The U.S. economy expanded at a 2.5% annualized pace in the fourth quarter of 2006, a bit faster than earlier estimates, revised data showed March 29. The Commerce Department revision for gross domestic product (GDP) was up from a 2.2% estimate released a month earlier.
Much of the upward revision came from a higher level of inventories, which could mean lower output in the current quarter, a bit more business investment and lower imports. The latest data meant growth for the full year 2006 was 3.3%, unchanged the estimate last month.
Robert Brusca at FAO Economics said the revision gives little reason to cheer. "GDP is stronger on stronger inventory growth and weaker imports," he said. "Weaker imports tell us that the economy is even weaker than we though since imports are a part of demand that is served from overseas ... it's a signal that economics condition are weaker here."
A key inflation index linked to GDP was revised to show a decline of 1% in the fourth quarter, revised from an earlier estimate of a 0.9% drop. Core prices, which exclude food and energy, increased 1.8%, revised down from 1.9%. Over the year, the price index was up 2.7% and core prices rose 2.2%.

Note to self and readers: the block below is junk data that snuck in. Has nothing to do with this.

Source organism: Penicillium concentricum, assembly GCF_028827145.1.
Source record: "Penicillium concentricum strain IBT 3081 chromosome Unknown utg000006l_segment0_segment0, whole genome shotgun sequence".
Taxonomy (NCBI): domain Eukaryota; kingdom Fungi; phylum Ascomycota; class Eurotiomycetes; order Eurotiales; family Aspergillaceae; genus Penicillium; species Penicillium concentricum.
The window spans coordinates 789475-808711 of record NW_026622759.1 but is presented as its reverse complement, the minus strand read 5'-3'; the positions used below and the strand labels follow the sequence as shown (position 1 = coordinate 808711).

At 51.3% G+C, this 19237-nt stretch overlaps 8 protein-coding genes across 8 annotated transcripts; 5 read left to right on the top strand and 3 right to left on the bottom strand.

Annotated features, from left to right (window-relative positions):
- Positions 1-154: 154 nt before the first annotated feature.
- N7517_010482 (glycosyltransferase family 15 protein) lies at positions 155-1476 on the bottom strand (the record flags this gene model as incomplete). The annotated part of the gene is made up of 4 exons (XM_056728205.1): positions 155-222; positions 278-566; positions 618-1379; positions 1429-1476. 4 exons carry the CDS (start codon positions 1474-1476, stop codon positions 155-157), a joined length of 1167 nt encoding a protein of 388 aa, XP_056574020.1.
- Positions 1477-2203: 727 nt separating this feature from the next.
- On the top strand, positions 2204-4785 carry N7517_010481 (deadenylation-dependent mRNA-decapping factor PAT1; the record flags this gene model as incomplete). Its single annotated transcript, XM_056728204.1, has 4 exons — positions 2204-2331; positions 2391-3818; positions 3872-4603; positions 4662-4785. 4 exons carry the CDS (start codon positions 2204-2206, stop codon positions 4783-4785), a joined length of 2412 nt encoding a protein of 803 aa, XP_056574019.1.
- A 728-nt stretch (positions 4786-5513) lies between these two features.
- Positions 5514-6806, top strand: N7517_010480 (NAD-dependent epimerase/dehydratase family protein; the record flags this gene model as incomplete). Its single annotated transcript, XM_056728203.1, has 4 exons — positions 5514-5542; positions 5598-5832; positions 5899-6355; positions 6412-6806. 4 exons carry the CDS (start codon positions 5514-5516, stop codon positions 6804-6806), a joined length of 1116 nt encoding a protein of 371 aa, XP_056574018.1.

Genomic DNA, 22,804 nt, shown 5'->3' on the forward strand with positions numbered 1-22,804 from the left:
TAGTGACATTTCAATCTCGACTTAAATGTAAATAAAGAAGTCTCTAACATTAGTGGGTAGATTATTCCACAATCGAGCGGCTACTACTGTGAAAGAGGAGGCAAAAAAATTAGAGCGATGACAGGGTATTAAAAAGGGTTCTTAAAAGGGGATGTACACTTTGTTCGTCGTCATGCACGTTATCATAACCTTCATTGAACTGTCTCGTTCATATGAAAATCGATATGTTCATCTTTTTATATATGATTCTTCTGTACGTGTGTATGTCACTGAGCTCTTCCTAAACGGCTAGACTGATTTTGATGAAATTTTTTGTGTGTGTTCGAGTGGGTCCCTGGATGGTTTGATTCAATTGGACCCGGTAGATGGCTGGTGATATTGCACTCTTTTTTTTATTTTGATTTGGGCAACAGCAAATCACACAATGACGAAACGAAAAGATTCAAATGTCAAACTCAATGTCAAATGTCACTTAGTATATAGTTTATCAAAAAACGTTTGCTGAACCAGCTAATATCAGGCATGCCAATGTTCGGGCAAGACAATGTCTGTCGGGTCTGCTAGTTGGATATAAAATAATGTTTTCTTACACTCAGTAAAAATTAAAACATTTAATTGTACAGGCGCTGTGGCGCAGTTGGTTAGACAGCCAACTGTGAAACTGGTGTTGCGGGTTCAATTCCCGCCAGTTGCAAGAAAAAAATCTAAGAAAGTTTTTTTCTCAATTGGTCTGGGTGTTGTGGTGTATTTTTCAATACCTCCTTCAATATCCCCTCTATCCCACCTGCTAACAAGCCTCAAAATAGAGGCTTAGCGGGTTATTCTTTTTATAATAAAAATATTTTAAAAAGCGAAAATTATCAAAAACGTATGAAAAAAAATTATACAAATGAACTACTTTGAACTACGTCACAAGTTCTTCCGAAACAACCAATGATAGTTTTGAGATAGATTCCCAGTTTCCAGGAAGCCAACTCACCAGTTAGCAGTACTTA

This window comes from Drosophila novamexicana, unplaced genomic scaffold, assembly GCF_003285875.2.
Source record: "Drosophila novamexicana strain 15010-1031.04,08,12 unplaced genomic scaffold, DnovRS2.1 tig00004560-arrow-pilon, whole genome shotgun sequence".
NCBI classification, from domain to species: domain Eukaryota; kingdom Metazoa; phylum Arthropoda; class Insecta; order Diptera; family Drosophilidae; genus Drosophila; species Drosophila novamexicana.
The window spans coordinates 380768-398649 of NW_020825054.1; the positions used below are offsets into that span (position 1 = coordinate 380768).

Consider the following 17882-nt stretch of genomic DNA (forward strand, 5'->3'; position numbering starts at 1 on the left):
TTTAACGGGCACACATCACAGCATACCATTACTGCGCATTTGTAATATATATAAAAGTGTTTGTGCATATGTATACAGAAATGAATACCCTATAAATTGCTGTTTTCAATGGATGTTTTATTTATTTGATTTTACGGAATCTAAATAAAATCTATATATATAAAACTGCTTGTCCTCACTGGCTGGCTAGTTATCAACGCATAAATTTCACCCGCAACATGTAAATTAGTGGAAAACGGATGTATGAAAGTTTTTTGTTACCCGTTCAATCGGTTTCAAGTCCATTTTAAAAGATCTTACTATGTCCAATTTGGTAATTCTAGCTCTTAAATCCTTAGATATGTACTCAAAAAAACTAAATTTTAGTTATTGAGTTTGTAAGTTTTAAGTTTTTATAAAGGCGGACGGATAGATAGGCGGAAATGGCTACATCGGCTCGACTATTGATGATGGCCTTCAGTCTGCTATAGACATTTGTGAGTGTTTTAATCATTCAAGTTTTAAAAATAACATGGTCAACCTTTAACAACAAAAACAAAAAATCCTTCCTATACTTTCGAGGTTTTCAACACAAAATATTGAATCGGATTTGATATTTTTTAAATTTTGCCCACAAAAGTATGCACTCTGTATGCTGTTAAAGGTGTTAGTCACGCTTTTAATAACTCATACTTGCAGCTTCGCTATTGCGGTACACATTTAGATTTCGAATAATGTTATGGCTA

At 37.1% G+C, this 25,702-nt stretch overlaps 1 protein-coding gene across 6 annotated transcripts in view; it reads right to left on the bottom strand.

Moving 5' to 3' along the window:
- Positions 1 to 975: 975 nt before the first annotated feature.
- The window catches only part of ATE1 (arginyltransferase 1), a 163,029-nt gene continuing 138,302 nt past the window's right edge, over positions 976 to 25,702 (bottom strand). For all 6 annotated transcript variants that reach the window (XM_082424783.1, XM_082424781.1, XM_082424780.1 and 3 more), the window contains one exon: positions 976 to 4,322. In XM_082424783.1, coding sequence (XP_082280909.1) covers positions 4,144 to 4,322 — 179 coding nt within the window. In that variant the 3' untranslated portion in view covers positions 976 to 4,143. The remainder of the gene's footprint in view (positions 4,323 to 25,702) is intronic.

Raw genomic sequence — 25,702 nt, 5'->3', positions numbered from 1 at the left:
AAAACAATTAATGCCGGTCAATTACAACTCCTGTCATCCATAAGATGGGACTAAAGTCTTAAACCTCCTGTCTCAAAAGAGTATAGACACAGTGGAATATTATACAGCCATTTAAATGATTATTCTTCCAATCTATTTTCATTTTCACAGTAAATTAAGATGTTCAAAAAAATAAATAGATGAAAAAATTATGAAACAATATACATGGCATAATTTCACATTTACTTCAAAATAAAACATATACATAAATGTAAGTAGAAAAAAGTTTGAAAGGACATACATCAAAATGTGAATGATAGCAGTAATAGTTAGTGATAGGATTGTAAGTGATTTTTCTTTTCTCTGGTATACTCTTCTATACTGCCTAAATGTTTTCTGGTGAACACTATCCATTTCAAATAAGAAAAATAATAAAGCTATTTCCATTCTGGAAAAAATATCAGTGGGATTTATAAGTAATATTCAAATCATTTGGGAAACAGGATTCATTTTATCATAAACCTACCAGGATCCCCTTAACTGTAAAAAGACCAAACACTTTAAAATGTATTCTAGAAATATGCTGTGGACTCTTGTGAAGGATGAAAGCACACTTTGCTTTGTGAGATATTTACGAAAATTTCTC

Federal Reserve chairman Ben Bernanke on March 28 repeated his view that the economy will remain on a "moderate" growth path despite weakness in the housing sector. He also said inflation pressures are elevated but likely to ease. But Bernanke said the outlook for both growth and inflation remains subject to uncertainties, particularly in the housing market. Residential investment plunged 19.8% in the fourth quarter, revised from the earlier estimate of a 19.1% drop.
Copyright Agence France-Presse, 2007